Rental charge – Second home land value tax (LVT)
Other exemptions to local taxes which are obviously unfair and for which there is considerable support for change are some of the exemptions for residential uses. The reasoning for the exemption of residential property from rates in 1978 was that the owners or their tenants already paid for services through their income taxes. That might have been largely true at the time but it is not true now. Many people now own more than their principal dwelling. Recent research threw up the astonishing fact that a full one third of all housing units built over the last five years are second or replacement dwellings. 29 This means that a substantial number of houses and flats are not occupied on a continuous basis – they are holiday houses in rural areas or pied-a-terres in the city. Some rural counties have very high numbers of these mostly empty properties, which enjoy equal connection to local services but give no return to the local economy in terms of spending power. Many of these second homes are in areas of high scenic amenity where young locals have been priced out of the market. Broad agreement could be easily generated to require those who enjoy the privilege of a second home to contribute to the local community through a local tax. For convenience of assessing and for the other reasons put forward of efficiency and fairness this tax should be based on site value.
Rental charge – Farm LVT
Rates on farms were abolished following a legal challenge to the basis of the valuation of the land and buildings. As domestic rates had just been abolished to popular acclaim there was no political support for a proper revaluation of land to put farm rates on a sound footing. We know far more now of the costs of this omission. It should be seriously considered again in the light of the high costs of collection and low returns of income tax from farmers (an average €1,300 per farmer) and the low turnover and high price of farmland. Duncan Pickard, a farmer in Scotland makes a compelling case for reform:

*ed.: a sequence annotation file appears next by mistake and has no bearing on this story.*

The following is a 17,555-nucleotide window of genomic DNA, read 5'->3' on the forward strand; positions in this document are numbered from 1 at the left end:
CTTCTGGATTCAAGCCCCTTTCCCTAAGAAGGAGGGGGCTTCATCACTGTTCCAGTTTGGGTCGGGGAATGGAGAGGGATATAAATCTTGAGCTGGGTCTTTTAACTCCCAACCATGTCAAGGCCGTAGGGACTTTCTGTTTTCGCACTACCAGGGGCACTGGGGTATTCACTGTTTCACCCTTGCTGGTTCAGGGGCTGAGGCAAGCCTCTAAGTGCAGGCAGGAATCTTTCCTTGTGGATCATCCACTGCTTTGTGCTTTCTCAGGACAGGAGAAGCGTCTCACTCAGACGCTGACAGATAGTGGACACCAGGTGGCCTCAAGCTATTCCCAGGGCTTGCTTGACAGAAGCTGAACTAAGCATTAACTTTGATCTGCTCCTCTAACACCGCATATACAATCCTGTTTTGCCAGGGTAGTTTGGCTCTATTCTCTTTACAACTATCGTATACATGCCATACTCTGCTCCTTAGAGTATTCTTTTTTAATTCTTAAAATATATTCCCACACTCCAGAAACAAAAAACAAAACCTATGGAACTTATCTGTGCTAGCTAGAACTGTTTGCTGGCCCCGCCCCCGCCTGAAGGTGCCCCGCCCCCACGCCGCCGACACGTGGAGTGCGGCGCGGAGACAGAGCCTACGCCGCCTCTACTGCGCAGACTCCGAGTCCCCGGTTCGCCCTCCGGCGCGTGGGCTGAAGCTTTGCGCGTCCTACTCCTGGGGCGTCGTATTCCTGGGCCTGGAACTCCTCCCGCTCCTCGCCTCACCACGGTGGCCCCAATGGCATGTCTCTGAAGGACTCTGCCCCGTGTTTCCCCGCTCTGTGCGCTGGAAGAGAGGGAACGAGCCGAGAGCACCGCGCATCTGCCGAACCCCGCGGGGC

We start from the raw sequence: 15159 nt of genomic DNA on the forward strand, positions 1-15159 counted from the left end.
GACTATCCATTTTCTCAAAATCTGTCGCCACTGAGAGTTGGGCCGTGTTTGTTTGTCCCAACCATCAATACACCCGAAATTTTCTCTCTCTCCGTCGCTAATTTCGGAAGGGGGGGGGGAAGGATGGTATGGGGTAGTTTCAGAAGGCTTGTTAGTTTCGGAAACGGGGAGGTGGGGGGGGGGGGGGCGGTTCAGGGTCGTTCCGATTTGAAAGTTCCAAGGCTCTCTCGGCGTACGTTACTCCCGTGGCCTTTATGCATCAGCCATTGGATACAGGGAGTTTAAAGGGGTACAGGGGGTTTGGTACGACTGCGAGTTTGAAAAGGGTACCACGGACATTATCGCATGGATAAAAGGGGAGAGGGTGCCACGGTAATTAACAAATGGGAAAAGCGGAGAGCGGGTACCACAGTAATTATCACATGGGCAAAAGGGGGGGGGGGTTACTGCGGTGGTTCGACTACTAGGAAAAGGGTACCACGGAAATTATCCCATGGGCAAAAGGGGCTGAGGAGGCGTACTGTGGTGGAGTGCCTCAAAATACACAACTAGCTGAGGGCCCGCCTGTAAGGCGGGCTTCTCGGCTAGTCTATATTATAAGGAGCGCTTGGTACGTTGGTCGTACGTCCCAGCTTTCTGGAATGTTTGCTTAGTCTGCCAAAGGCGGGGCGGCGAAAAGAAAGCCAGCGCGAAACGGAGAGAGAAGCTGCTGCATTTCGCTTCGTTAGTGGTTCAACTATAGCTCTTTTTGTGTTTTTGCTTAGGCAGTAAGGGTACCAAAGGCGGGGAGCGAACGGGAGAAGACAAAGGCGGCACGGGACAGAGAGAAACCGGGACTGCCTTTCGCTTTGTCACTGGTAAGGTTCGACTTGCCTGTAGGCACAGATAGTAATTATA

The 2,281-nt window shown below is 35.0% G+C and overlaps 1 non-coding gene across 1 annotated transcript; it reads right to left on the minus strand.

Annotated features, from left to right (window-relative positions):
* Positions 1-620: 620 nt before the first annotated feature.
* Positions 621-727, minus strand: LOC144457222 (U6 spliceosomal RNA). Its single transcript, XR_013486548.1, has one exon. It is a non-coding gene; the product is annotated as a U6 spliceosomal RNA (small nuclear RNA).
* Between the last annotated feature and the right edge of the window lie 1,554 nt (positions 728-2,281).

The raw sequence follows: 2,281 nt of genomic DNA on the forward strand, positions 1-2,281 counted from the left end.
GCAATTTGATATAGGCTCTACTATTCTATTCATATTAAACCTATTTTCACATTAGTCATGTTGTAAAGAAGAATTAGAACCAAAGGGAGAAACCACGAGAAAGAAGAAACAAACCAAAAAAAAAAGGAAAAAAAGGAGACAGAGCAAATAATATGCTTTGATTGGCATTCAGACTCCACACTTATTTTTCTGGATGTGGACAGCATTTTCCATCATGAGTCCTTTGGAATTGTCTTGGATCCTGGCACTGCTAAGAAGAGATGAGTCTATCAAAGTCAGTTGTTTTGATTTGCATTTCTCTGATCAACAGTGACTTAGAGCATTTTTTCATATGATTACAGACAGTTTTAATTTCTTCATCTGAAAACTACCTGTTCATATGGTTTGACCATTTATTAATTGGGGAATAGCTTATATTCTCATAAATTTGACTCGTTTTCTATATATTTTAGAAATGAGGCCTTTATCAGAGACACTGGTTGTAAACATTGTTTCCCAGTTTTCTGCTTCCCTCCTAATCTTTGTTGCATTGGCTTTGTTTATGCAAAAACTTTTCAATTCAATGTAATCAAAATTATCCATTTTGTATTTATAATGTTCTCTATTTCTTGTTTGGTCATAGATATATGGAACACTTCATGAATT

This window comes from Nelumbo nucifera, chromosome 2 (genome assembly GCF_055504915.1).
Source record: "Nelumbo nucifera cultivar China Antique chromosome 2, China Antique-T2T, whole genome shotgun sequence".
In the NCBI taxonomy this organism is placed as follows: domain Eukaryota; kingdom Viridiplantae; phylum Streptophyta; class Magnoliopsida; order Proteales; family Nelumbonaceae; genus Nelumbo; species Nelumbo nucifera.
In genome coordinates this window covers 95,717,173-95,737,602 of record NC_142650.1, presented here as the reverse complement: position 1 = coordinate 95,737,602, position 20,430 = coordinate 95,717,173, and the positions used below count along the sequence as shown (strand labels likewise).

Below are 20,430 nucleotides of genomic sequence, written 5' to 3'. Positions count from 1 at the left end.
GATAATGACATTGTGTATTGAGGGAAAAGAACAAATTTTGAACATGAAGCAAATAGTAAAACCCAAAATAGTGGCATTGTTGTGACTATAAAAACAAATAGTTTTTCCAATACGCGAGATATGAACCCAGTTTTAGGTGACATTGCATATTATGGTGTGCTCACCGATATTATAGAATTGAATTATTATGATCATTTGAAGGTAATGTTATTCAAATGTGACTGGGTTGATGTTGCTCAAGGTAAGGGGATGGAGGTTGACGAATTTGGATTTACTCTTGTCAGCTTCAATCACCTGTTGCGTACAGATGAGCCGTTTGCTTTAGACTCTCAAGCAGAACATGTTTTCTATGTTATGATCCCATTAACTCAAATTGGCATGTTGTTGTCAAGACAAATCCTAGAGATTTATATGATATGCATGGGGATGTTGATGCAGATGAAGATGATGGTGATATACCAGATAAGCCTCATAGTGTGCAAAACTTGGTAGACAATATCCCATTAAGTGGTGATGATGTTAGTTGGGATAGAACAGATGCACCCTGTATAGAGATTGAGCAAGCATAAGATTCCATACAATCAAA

“The annual total cost to farmers is of the same order of magnitude as the amounts of subsidy paid or the total Net Farm Income, but the effective burden of taxation on farming – the losses imposed because of the way in which government raises revenue (rather than how much it raises) – is crippling. Would it not be more sensible to try to stem this flow by advocating tax reform than to persist in pleading for increases to subsidies?” 30
High land costs prevent entry of new farmers with energy, imagination and appreciation of a rural lifestyle. Organic, low energy and diversified farming supplemented by other rural enterprises including renewable energy generation is the model showing most sustainability given the end of cheap oil. 31 Both the traditional family farmer and the green ‘downshifter’ fit this model and both would be supported by an appropriate tax system based on the quality of the land.
Years of research by Teagasc on land quality, combined with data generated by Coillte, Bord na Mona, the Heritage Council etc could be quickly inputted into GIS maps to update the original Griffith’s land valuation. Buildings would not be included in the valuation, as per the reformed commercial and residential LVT. A farm LVTshould be offered to farmers firstly, as an alternative to the accounts and income tax system. No further tax should be levied on the farming enterprise if the farm LVT option is taken. Many farmers would happily fire their accountants and opt for LVT. When the bugs are ironed out and its fairness is evident to all, LVT should be applied to all farmland. This would favour genuinely efficient farmers with low external inputs and would help reduce the price of farmland to allow new entrants and competition on an equal basis.